Calendar

July 2007
M T W T F S S
« Jun   Aug »
 1
2345678
9101112131415
16171819202122
23242526272829
3031  

Archives

Categories

Day 7: Limit folly

I don’t want this to sound like a bad beat story, because I played it bad and put just as much money in the pot when I was behind as when I was ahead, and should have lost less.  But this is what went wrong in the limit tournament, and why it just felt like I played a slot machine for six hours.

For the first three hours, you spin the reels and win or lose a small amount of chips.  If you run hotter than the Human Torch then you might be able to double up by the end of level 3.  Likewise, if you’re incredibly unlucky or repeatedly try to force moves that are doomed to fail in a limit game, or call down with crappy middle pairs, you might be broke sometime before the start of the fourth hour.

I never thought I’d criticise a tournament structure for being too slow, or starting with too many chips, but this one was.  You wait around five hours, your good hand doesn’t hold up, you’re dead.  Could have done without all that waiting around and passing 2% of my stack back and forth, really.

For most players, the game actually starts round about level 5, where you can start to dent another player’s stack and improve your own significantly enough to make a difference.  At this point, you’re betting your tournament life on a couple of spins of the reels.

My first moment of significance – and my moment of doom – came in level 6.  Blinds were 200/400, and I raised to 800.  The player to my left called, and the next player in turn raised to 1200.  It’s four bets from me.  Piggy in the middle called, and the other raiser did his best to cap it (it’s a five bet cap) but only had 150 more.  We saw a three-way flop with 3750 (about 16 small bets) in the pot.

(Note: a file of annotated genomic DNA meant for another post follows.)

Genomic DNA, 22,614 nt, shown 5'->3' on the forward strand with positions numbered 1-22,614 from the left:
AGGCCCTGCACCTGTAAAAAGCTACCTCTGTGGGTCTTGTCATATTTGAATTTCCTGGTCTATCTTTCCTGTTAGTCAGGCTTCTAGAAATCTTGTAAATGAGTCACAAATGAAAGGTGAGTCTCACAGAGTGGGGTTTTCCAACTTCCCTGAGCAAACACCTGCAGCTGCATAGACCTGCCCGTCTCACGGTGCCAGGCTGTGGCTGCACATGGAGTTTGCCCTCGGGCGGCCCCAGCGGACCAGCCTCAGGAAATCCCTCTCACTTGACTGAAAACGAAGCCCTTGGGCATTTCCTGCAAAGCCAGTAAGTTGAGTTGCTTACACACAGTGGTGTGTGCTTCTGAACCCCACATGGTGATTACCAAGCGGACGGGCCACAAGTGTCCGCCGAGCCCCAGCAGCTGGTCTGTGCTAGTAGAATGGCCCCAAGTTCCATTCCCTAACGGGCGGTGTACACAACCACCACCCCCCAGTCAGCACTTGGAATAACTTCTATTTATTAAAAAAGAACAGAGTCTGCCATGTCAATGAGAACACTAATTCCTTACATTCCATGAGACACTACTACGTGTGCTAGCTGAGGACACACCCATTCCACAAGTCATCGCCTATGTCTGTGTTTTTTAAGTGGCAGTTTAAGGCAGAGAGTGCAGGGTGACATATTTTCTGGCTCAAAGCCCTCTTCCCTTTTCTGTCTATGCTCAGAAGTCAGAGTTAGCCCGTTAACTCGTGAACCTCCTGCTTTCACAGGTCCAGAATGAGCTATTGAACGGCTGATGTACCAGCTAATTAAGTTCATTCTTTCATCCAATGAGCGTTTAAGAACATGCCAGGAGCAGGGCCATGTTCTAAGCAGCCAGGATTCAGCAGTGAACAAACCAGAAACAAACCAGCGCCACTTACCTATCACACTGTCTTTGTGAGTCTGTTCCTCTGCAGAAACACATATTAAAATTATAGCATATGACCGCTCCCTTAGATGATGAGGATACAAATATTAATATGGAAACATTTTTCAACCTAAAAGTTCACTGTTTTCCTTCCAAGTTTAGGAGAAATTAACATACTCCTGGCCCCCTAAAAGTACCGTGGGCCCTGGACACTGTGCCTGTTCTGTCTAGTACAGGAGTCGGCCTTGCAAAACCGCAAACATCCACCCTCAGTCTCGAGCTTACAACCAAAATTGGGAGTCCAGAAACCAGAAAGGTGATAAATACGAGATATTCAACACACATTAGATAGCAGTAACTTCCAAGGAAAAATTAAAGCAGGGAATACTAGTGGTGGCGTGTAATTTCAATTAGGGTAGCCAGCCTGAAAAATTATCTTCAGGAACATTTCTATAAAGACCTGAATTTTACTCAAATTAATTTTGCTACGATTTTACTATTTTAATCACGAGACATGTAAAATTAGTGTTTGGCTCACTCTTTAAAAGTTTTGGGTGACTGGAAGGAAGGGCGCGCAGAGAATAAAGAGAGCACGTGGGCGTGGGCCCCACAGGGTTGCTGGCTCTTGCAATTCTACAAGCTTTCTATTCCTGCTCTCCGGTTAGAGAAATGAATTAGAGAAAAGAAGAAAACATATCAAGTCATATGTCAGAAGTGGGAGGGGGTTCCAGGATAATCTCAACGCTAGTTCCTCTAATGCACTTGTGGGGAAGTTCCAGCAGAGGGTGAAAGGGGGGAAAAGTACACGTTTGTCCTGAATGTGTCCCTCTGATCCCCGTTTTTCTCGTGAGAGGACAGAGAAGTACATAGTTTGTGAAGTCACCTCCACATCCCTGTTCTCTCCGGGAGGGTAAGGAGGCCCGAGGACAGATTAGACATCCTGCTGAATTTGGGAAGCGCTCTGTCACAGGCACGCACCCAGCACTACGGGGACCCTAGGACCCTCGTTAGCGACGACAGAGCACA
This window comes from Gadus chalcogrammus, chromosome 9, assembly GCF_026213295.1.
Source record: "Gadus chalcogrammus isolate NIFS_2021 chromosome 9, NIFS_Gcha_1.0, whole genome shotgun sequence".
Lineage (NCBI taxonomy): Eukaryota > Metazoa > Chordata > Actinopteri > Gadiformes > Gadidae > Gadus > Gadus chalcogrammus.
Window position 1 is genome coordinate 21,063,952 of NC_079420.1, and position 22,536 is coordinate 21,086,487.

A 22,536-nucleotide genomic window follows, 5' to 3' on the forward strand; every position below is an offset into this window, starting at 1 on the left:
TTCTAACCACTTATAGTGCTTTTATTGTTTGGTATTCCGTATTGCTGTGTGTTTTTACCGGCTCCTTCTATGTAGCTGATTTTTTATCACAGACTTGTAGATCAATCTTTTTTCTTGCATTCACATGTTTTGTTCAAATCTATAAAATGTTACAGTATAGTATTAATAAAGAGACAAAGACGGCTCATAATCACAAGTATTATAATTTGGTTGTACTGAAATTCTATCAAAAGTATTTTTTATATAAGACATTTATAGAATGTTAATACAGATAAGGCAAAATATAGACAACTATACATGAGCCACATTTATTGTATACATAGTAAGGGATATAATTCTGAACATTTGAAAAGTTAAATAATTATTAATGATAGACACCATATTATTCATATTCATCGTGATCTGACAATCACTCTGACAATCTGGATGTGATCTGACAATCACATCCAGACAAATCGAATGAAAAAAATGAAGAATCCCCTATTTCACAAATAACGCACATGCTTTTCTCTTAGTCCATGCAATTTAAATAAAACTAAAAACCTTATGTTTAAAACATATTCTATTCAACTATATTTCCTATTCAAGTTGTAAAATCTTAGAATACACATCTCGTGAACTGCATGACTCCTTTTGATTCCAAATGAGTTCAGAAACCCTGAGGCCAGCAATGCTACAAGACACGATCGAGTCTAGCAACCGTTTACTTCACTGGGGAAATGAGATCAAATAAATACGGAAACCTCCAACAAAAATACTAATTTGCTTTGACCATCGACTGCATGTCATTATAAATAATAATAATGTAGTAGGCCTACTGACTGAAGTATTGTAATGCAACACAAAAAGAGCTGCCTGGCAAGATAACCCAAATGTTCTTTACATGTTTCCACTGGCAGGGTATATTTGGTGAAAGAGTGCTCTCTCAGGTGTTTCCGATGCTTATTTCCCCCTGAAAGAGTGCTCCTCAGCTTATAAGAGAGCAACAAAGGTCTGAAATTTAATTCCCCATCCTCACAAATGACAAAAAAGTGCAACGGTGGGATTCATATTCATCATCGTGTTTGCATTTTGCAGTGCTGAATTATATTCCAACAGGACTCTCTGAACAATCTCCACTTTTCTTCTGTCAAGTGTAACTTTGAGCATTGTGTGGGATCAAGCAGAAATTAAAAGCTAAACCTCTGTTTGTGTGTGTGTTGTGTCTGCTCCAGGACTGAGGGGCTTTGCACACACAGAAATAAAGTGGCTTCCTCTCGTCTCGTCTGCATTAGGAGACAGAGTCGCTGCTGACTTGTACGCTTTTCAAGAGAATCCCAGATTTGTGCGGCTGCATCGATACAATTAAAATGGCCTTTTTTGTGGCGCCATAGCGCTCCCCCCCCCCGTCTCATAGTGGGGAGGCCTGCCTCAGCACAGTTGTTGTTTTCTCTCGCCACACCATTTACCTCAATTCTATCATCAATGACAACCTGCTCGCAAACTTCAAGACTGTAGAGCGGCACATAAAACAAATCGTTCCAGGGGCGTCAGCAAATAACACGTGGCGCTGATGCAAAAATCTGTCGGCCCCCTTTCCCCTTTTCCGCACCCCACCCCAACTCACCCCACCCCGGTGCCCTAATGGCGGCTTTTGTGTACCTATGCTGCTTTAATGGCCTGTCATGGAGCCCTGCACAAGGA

With one player all in, I checked in the dark expecting to see no further action for the rest of the hand.

Flop: 9 T Q

The cold-calling suckout monkey bet.  I realise now that I should just call down here, but instead I decided to unleash a mighty check-raise.  What purpose does that serve?  None, really.  He is folding nothing for 19-1 pot odds, and the last thing I need to do is cripple my stack.  Yet that’s what I did.

After he called, I then spitefully bet out on the small turn card.  Why didn’t I pay attention to the fact he was betting a dry side pot in the first place, and consider that just perhaps I was already beaten?  Why not take into account that being able to play another hand if I’m not going to win this one is more important than pushing a tiny edge that I might not even have?

Only after he raised did I realise that pocket kings were no good.  But with 12-1 pot odds to draw to the gutshot, and possibly two more outs to catch a set I had to call.

There’s no getting away after that.  Just in case he overplayed top pair, I check/call the river.  His set of nines is good enough to beat me, but not the set of tens from the all-in player.

So I lost 1.5BB more than I should have on the hand.  It doesn’t sound that significant, but it was.  With only a thousand and change left, I was committed to whatever hand I decided to play next.  The best sniff of anything I got the next two orbits was A7o, and I barely lasted long enough to pick up the dinner buffet coupon (although I do have a 100% record of surviving long enough to collect this extra food comp) before busting out.

I finished about 60th out of 90 players.  A big disappointment considering this was the extra tournament I wanted to play that made me decide to look for backers to cover the additional cost.

However, I can now say with some certainty that I’m not going to go out of my way to play a limit tournament again!

Leave a Reply

 

 

 

You can use these HTML tags

<a href="" title=""> <abbr title=""> <acronym title=""> <b> <blockquote cite=""> <cite> <code> <del datetime=""> <em> <i> <q cite=""> <strike> <strong>